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Remember, the goal is to protect society and deal with a dangerous sickness.

Today, a doubleheader.

First to my MP, John Weston (West Vancouver – Sunshine Coast – Sea-to-Sky Country).

Dear Mr. Weston,

I want to direct your intention to how sexual predators will be dealt with under your criminal law proposals, and point out that this is an area that requires leadership, not just braying to public prejudices.

Back when I was a young law student, rape was a hanging offense and guess what the unintended consequence of that was — rapists murdered their victims because it got rid of the principal witness and you could only hang once.

Sexual offenses against youngsters are so appalling that society expresses its massive rage and disgust — understandably so — and in doing so, creates two horrible unintended consequences that could and should be erased by the stroke of a pen.

First, like with rapists of yore, there is an incentive to kill the victim who is usually the only witness.

Second, no matter how long the sentence is, the predator will be let out, far from cured, to offend again.

Here is the answer, and it’s the right one, but it takes leadership and courage.

What is the very first thing we all say when we hear of a sexual predator molesting and perhaps killing his victims?

“He’s sick!”

And he is! Big time! And our diagnosis is bang on!

Why, then, do we put him jail when there is a much better way? Namely, when it is shown, at trial, that the accused is mentally ill and his actions inherent to that sickness, the judge acquits him on the grounds of diminished capacity and orders that he “be detained at Her Majesty’s Pleasure.”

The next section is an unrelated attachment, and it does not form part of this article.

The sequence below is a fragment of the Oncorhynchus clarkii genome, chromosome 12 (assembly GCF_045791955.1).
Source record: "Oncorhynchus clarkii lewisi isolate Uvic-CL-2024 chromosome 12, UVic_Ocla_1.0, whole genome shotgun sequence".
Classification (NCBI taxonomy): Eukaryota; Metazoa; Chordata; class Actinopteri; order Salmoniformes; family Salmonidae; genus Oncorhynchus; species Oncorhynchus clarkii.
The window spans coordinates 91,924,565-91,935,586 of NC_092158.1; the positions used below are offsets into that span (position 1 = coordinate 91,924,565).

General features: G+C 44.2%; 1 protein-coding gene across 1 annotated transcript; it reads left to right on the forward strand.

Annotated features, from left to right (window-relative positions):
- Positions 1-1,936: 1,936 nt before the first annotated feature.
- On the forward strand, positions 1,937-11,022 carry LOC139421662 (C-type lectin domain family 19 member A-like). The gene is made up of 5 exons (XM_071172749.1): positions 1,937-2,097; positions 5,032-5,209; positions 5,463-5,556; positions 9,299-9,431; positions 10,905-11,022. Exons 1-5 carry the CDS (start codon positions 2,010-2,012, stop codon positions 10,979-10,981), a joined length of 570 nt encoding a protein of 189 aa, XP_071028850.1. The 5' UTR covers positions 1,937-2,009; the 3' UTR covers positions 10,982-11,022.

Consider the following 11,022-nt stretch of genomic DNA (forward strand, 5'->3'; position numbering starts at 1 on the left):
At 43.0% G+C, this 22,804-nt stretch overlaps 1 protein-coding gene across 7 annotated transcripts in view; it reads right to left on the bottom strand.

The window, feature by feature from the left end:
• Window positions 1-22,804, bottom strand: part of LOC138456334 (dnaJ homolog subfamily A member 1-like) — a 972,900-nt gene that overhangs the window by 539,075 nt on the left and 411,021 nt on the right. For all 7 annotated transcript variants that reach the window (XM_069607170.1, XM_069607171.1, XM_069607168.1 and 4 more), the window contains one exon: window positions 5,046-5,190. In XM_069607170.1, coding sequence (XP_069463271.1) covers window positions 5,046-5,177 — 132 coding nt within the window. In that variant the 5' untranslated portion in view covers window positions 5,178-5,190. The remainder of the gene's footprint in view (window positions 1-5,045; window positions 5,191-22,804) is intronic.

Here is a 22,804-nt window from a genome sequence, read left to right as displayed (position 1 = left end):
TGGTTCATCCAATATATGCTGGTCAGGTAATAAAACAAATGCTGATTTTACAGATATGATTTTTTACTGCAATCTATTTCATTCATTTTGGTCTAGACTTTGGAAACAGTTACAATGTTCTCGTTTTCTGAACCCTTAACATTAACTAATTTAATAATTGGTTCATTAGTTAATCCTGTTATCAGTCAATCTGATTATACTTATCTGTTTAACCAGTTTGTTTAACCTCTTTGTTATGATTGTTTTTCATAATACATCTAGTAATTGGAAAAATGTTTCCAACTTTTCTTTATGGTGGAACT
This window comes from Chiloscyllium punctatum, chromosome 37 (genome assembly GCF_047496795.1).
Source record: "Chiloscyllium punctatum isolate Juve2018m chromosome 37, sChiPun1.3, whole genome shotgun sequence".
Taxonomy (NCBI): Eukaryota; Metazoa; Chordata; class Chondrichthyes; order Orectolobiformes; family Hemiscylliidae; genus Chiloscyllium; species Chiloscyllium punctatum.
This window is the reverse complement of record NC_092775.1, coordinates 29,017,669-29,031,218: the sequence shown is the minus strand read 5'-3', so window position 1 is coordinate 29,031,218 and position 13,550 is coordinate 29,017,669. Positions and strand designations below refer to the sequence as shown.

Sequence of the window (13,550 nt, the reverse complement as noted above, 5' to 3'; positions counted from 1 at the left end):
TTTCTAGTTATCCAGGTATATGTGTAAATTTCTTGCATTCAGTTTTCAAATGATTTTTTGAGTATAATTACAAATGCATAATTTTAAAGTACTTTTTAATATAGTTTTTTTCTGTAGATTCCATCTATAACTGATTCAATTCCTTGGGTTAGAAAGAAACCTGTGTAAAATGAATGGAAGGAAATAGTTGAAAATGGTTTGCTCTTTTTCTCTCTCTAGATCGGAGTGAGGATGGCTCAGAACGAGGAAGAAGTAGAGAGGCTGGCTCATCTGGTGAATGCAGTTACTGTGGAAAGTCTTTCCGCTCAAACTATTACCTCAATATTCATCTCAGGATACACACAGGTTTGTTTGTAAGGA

What does this mean?

He is confined in hospital, treated if, and only if, he is deemed to be cured, released under the strictest of parole conditions. Uncured, he stays, perhaps forever.

Is this mollycoddling?

Hardly, since the offender may never be released. Moreover, no release is permitted unless and until a board of psychiatrists judges the offender is no more likely to offend than any other citizen. He stays in custody, and that decision is supported by a committee of the provincial cabinet followed by an order-in-council from cabinet as a whole.

Please think this through. The issue is whether we’re going to let a sexual molester back on the streets without any therapy, or let him out only after he has been treated and found safe to release by a board of psychiatrists and agreed to by the government.

While I was in cabinet, I was part of the three ministers’ review process, and we dealt with the question of release of people detained “at the Queen’s pleasure.” I especially remember one where the man had set fire to his house knowing that his wife and children were inside. They all died. He was passed by the board as safe to release, and that’s what we did. We were under enormous pressure, for we knew that a mistake on our part could have very serious consequences. Of the dozen or more we released over five years, none re-offended.

Please, Mr. Weston, do some serious thinking on what I’ve said.

Sincerely, Rafe Mair

Second, a response to a Tyee reader:

I feel compelled to answer a comment posted on The Tyee to my last article by “igbymac” because it deals with a very important part of British Columbia history. Here’s what igbymac said:

“I wonder why, as spokesperson for constitutional matters in B.C., I never heard you address how the 1982 Constitution was imposed upon Canadians, and upon British Columbians in particular, without broad democratic consultation and a vote/referendum?”

I was a spokesman for B.C. constitutional affairs from late 1976 until January 1981, at which time I left government. The major issue was the “patriation” of the Canadian Constitution (The BNA Act of 1867 etc.), which was spearheaded by prime minister Pierre Trudeau. From 1979-81, I was a member of Trudeau’s Committee of Cabinet Ministers on Constitutional Matters, which consisted of two ministers from each province and two from the federal government. It was our mandate to examine all the issues and report back to Mr. Trudeau for the First Ministers in 1980.

It must be remembered that Trudeau was going to force a constitution on us, and we were advised that he could not be stopped. More on that in a moment.

It must also be realized that the vast percentage of the old BNA Act was to be untouched.

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